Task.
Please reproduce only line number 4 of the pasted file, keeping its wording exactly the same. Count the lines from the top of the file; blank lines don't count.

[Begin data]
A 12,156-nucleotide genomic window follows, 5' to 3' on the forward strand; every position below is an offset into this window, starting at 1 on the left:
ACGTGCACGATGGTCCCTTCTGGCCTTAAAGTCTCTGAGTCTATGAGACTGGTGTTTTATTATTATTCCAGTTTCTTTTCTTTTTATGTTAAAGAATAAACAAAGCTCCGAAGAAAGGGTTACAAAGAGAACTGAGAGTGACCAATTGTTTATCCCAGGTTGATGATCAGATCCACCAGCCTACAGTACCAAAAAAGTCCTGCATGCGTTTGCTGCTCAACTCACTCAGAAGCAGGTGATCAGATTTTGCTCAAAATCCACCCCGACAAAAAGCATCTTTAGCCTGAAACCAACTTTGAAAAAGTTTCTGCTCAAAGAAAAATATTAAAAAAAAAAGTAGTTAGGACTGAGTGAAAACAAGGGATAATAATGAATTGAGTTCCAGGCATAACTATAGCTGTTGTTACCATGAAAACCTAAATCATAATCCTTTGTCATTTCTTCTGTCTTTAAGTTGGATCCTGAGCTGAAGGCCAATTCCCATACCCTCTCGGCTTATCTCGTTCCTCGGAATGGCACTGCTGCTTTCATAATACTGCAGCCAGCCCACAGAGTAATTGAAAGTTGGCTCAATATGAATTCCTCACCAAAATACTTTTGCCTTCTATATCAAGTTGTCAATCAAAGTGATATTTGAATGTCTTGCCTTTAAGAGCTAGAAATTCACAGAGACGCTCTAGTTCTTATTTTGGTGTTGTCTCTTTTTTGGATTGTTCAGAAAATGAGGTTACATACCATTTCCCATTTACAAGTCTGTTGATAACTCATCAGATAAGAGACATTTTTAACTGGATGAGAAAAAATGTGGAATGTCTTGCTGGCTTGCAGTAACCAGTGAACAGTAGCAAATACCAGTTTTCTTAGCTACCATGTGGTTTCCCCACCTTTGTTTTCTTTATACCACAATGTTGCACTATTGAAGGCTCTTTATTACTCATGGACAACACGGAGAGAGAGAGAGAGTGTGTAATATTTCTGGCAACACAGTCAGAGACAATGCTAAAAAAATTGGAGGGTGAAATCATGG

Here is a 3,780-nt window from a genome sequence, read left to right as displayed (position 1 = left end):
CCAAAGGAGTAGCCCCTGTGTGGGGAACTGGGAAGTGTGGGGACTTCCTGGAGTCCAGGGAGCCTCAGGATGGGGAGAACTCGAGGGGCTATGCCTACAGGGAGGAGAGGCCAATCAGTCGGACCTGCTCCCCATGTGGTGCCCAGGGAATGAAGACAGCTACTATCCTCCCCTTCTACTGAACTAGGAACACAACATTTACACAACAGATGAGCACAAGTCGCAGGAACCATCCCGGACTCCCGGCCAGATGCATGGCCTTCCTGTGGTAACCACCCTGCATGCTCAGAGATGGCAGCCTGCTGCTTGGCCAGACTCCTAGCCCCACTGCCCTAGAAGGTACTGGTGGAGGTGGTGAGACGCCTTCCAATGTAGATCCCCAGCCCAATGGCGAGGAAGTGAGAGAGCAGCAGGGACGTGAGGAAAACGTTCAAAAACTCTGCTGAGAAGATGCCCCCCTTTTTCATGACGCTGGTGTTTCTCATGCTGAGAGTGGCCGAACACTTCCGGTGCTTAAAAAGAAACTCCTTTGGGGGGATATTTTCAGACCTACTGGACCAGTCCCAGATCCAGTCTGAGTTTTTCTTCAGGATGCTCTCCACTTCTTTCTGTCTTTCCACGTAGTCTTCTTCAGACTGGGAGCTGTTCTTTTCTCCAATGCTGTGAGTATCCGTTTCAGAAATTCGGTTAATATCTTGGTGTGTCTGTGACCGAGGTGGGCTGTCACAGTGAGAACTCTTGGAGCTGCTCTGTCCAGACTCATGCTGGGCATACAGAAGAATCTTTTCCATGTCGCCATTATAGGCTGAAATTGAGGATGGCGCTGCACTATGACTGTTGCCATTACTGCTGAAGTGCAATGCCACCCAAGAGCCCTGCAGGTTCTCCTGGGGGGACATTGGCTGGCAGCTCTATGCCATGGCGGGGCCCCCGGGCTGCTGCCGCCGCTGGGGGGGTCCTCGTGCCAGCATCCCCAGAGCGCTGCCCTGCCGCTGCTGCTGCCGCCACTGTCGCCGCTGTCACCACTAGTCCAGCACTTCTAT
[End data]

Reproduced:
CCAAAGGAGTAGCCCCTGTGTGGGGAACTGGGAAGTGTGGGGACTTCCTGGAGTCCAGGGAGCCTCAGGATGGGGAGAACTCGAGGGGCTATGCCTACAGGGAGGAGAGGCCAATCAGTCGGACCTGCTCCCCATGTGGTGCCCAGGGAATGAAGACAGCTACTATCCTCCCCTTCTACTGAACTAGGAACACAACATTTACACAACAGATGAGCACAAGTCGCAGGAACCATCCCGGACTCCCGGCCAGATGCATGGCCTTCCTGTGGTAACCACCCTGCATGCTCAGAGATGGCAGCCTGCTGCTTGGCCAGACTCCTAGCCCCACTGCCCTAGAAGGTACTGGTGGAGGTGGTGAGACGCCTTCCAATGTAGATCCCCAGCCCAATGGCGAGGAAGTGAGAGAGCAGCAGGGACGTGAGGAAAACGTTCAAAAACTCTGCTGAGAAGATGCCCCCCTTTTTCATGACGCTGGTGTTTCTCATGCTGAGAGTGGCCGAACACTTCCGGTGCTTAAAAAGAAACTCCTTTGGGGGGATATTTTCAGACCTACTGGACCAGTCCCAGATCCAGTCTGAGTTTTTCTTCAGGATGCTCTCCACTTCTTTCTGTCTTTCCACGTAGTCTTCTTCAGACTGGGAGCTGTTCTTTTCTCCAATGCTGTGAGTATCCGTTTCAGAAATTCGGTTAATATCTTGGTGTGTCTGTGACCGAGGTGGGCTGTCACAGTGAGAACTCTTGGAGCTGCTCTGTCCAGACTCATGCTGGGCATACAGAAGAATCTTTTCCATGTCGCCATTATAGGCTGAAATTGAGGATGGCGCTGCACTATGACTGTTGCCATTACTGCTGAAGTGCAATGCCACCCAAGAGCCCTGCAGGTTCTCCTGGGGGGACATTGGCTGGCAGCTCTATGCCATGGCGGGGCCCCCGGGCTGCTGCCGCCGCTGGGGGGGTCCTCGTGCCAGCATCCCCAGAGCGCTGCCCTGCCGCTGCTGCTGCCGCCACTGTCGCCGCTGTCACCACTAGTCCAGCACTTCTAT